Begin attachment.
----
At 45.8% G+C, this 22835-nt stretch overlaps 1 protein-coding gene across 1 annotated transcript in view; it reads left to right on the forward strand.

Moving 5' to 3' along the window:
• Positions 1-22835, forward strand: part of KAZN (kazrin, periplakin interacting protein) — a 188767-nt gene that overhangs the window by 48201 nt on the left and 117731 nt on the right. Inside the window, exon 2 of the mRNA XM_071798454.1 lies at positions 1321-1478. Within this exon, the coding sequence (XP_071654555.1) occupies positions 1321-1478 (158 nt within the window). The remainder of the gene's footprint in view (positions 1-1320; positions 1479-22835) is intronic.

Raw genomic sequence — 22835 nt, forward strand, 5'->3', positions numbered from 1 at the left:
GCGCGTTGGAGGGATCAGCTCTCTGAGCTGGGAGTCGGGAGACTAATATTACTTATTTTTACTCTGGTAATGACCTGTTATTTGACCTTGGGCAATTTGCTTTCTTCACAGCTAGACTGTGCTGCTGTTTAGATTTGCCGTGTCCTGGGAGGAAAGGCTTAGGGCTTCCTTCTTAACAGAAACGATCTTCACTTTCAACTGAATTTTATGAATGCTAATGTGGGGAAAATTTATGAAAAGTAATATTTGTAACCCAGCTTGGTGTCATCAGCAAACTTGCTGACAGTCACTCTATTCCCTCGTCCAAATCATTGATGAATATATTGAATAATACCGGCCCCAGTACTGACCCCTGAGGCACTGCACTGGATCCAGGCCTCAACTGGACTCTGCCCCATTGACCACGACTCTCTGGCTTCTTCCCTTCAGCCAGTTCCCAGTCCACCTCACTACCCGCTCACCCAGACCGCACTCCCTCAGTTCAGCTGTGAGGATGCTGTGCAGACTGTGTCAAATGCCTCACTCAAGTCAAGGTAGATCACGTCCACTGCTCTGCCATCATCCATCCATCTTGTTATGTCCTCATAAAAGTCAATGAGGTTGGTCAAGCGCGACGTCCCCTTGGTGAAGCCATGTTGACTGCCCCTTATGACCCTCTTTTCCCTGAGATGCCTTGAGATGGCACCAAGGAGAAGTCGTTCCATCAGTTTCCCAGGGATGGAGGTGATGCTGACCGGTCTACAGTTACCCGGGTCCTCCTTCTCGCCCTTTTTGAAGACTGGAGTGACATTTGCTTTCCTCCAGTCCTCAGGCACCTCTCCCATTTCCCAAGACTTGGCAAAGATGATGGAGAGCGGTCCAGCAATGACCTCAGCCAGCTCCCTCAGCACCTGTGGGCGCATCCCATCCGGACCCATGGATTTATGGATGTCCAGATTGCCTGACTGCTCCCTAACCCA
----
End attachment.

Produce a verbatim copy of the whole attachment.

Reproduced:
At 45.8% G+C, this 22835-nt stretch overlaps 1 protein-coding gene across 1 annotated transcript in view; it reads left to right on the forward strand.

Moving 5' to 3' along the window:
• Positions 1-22835, forward strand: part of KAZN (kazrin, periplakin interacting protein) — a 188767-nt gene that overhangs the window by 48201 nt on the left and 117731 nt on the right. Inside the window, exon 2 of the mRNA XM_071798454.1 lies at positions 1321-1478. Within this exon, the coding sequence (XP_071654555.1) occupies positions 1321-1478 (158 nt within the window). The remainder of the gene's footprint in view (positions 1-1320; positions 1479-22835) is intronic.

Raw genomic sequence — 22835 nt, forward strand, 5'->3', positions numbered from 1 at the left:
GCGCGTTGGAGGGATCAGCTCTCTGAGCTGGGAGTCGGGAGACTAATATTACTTATTTTTACTCTGGTAATGACCTGTTATTTGACCTTGGGCAATTTGCTTTCTTCACAGCTAGACTGTGCTGCTGTTTAGATTTGCCGTGTCCTGGGAGGAAAGGCTTAGGGCTTCCTTCTTAACAGAAACGATCTTCACTTTCAACTGAATTTTATGAATGCTAATGTGGGGAAAATTTATGAAAAGTAATATTTGTAACCCAGCTTGGTGTCATCAGCAAACTTGCTGACAGTCACTCTATTCCCTCGTCCAAATCATTGATGAATATATTGAATAATACCGGCCCCAGTACTGACCCCTGAGGCACTGCACTGGATCCAGGCCTCAACTGGACTCTGCCCCATTGACCACGACTCTCTGGCTTCTTCCCTTCAGCCAGTTCCCAGTCCACCTCACTACCCGCTCACCCAGACCGCACTCCCTCAGTTCAGCTGTGAGGATGCTGTGCAGACTGTGTCAAATGCCTCACTCAAGTCAAGGTAGATCACGTCCACTGCTCTGCCATCATCCATCCATCTTGTTATGTCCTCATAAAAGTCAATGAGGTTGGTCAAGCGCGACGTCCCCTTGGTGAAGCCATGTTGACTGCCCCTTATGACCCTCTTTTCCCTGAGATGCCTTGAGATGGCACCAAGGAGAAGTCGTTCCATCAGTTTCCCAGGGATGGAGGTGATGCTGACCGGTCTACAGTTACCCGGGTCCTCCTTCTCGCCCTTTTTGAAGACTGGAGTGACATTTGCTTTCCTCCAGTCCTCAGGCACCTCTCCCATTTCCCAAGACTTGGCAAAGATGATGGAGAGCGGTCCAGCAATGACCTCAGCCAGCTCCCTCAGCACCTGTGGGCGCATCCCATCCGGACCCATGGATTTATGGATGTCCAGATTGCCTGACTGCTCCCTAACCCA